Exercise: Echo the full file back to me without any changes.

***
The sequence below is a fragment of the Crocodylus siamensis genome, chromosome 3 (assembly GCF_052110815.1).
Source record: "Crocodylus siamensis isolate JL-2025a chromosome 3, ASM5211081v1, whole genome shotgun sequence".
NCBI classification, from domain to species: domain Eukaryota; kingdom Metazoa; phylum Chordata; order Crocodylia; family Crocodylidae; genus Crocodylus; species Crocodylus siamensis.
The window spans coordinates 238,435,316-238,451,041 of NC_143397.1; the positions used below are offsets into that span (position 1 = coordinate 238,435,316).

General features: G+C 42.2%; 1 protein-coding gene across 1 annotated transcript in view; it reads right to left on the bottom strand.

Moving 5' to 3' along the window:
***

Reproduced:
The sequence below is a fragment of the Crocodylus siamensis genome, chromosome 3 (assembly GCF_052110815.1).
Source record: "Crocodylus siamensis isolate JL-2025a chromosome 3, ASM5211081v1, whole genome shotgun sequence".
NCBI classification, from domain to species: domain Eukaryota; kingdom Metazoa; phylum Chordata; order Crocodylia; family Crocodylidae; genus Crocodylus; species Crocodylus siamensis.
The window spans coordinates 238,435,316-238,451,041 of NC_143397.1; the positions used below are offsets into that span (position 1 = coordinate 238,435,316).

General features: G+C 42.2%; 1 protein-coding gene across 1 annotated transcript in view; it reads right to left on the bottom strand.

Moving 5' to 3' along the window: